Entertainment Weekly (10/31/03, p.75) - "...The singer-songwriter has a warm, lived-in voice....If you're looking for the music that Harry would listen to as he pined for Sally, THIS GUY'S for you." - Rating: B
Personnel includes: Steve Tyrell (vocals); Michael Brecker, Plas Johnson (saxophone); Clark Terry (trumpet, flugelhorn); Bob Mann (vibraphone, guitar); Burt Bacharach, Alan Pasqua (piano); Bob Magnuson, Chuck Berghoffer (bass); John Guerin (drums); Paulinho Da Costa (percussion).
Recorded at Tyrell Studios and Schnee Studios, Los Angeles, California.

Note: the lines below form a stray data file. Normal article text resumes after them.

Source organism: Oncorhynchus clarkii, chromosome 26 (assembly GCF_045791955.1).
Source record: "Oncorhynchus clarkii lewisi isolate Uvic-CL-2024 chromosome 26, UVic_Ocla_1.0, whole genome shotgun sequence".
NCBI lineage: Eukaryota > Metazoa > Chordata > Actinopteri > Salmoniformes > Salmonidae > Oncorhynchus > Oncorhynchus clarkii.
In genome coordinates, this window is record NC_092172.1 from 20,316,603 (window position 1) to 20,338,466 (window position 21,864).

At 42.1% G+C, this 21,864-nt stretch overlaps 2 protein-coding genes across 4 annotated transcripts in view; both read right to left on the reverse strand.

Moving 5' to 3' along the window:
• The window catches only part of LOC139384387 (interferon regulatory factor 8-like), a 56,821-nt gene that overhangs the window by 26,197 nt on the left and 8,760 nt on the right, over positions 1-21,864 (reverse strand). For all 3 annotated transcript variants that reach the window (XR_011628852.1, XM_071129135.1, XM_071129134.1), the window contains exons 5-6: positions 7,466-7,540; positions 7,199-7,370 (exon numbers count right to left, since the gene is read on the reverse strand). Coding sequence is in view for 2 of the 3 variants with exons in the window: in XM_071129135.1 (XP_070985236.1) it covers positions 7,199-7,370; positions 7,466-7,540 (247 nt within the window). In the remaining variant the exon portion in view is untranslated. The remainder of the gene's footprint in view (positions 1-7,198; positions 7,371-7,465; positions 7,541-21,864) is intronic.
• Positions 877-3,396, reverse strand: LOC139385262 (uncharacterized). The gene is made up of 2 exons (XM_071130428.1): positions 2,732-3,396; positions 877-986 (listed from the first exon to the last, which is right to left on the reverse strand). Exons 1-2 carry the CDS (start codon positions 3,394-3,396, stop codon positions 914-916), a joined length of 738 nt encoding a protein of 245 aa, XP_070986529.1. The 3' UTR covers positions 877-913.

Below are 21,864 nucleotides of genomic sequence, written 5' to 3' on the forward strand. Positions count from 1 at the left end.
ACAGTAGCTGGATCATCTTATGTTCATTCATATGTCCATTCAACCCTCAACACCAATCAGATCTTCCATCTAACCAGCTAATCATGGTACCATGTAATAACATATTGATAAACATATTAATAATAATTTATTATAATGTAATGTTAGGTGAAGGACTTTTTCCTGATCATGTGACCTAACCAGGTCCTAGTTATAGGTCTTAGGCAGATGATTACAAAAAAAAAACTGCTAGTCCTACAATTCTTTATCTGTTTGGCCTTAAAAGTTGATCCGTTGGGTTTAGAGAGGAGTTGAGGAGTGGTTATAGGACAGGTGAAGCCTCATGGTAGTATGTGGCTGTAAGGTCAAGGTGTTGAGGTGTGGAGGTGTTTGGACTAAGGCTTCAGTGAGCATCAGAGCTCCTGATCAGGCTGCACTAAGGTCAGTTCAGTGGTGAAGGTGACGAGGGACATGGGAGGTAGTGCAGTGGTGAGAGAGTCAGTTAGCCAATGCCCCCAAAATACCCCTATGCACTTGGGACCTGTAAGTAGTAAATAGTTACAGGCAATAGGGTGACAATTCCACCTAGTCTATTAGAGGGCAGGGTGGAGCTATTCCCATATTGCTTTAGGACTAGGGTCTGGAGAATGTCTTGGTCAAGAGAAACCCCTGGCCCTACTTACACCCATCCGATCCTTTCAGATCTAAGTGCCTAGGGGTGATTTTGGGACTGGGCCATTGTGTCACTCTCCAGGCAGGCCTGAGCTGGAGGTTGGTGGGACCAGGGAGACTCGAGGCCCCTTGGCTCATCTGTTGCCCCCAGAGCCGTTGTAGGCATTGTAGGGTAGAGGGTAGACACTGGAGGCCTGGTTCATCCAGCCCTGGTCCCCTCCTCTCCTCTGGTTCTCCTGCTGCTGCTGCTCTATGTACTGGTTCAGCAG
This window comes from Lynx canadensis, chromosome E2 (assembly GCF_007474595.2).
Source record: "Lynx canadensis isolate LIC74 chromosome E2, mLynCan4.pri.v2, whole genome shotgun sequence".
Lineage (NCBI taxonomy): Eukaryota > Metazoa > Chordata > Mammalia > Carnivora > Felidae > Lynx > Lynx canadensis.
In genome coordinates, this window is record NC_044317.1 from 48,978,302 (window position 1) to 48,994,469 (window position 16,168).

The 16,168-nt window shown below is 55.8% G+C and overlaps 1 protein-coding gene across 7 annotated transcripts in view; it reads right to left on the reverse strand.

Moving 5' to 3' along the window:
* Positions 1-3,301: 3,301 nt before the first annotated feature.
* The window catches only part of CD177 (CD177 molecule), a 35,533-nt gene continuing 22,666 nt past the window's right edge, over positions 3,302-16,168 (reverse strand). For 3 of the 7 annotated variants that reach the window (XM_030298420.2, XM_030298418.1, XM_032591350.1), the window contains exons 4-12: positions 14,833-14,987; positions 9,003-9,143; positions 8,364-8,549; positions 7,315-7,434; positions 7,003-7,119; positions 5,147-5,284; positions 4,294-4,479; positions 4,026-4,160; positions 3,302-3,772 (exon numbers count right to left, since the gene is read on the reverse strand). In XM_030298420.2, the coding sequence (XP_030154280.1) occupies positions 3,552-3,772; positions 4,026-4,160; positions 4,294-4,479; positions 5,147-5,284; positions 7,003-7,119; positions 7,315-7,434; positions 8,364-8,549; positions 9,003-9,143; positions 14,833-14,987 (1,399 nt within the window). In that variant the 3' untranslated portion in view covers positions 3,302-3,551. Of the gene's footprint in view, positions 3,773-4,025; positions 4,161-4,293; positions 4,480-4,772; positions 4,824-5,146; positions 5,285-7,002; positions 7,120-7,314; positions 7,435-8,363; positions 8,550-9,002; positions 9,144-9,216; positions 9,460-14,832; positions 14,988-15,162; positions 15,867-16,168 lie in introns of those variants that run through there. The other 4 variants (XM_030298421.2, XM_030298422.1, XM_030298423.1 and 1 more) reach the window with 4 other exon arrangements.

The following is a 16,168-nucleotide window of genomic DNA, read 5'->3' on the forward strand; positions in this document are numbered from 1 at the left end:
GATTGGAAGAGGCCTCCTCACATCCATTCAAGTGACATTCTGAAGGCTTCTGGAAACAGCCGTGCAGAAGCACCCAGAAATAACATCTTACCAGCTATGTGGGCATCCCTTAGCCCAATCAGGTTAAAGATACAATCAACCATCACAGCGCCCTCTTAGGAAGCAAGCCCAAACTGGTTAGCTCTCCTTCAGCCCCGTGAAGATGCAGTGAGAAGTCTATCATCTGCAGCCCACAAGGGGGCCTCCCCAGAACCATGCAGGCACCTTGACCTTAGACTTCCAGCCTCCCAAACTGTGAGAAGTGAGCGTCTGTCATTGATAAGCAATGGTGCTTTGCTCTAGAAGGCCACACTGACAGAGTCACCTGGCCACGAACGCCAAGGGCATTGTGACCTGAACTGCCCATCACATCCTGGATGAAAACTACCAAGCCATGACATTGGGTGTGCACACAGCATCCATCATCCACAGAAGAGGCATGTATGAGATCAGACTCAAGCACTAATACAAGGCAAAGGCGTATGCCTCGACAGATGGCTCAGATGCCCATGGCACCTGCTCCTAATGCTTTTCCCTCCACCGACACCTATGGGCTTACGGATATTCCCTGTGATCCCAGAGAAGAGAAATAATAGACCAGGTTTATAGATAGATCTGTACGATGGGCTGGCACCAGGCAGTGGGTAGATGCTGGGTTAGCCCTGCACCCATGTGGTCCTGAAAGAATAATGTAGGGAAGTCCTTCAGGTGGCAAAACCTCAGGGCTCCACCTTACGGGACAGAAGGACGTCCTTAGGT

When Steve Tyrell's version of "The Way You Look Tonight" found its way onto the soundtrack for 1991's Father of the Bride, chances are he had no idea that it would eventually lead to a second career incarnation as a pop/jazz vocalist. After years of working in the shadows as a songwriter and producer, Tyrell suddenly found himself in the limelight with two successful albums of standards that were Top Ten hits on the jazz charts. His timing couldn't be better, as artists like Diana Krall sparked a renewed interest in pop standards and Tyrell's husky voice was a unique alternative to his smoother male counterparts. His fourth disc, This Guy's in Love, continues Tyrell's foray into pop standards and remains quite close to the winning formula he developed on his previous albums as he dusts off old gems like "Isn't It Romantic?" and enlists the instrumental help of famous friends like Clark Terry and Michael Brecker. The results are always pleasant, if not revelatory, as Tyrell's Dr. John-ish voice is what distinguishes these recordings from other similar standards discs. A minor addition to this set is the inclusion of two modern pop songs by his former Scepter coworkers, Burt Bacharach and Hal David. "This Guy's in Love With You" and "I Just Don't Know What to Do With Myself" fit comfortably amid the tunes of yesteryear, with Bacharach lending a hand as pianist, arranger, and co-producer. All the songs on This Guy's in Love are impeccably performed and lovely to listen to, yet never really embed themselves into a listener's ear. The arrangements rarely offer any new insights into these oft-covered songs, as Tyrell's voice remains the single defining factor, and after recording two similar collections, even that highlight has started to lose its allure. As with his songs for the Father of the Bride films, Tyrell's simplistic interpretations provide a nice romantic soundtrack that successfully hovers above the delicate line separating quality musicianship from lounge Muzak. With his experience, songwriting abilities, and vocal chops, Steve Tyrell has the ability to take a few risks in his newfound career and soar even further away from that ghastly border. ~ Aaron Latham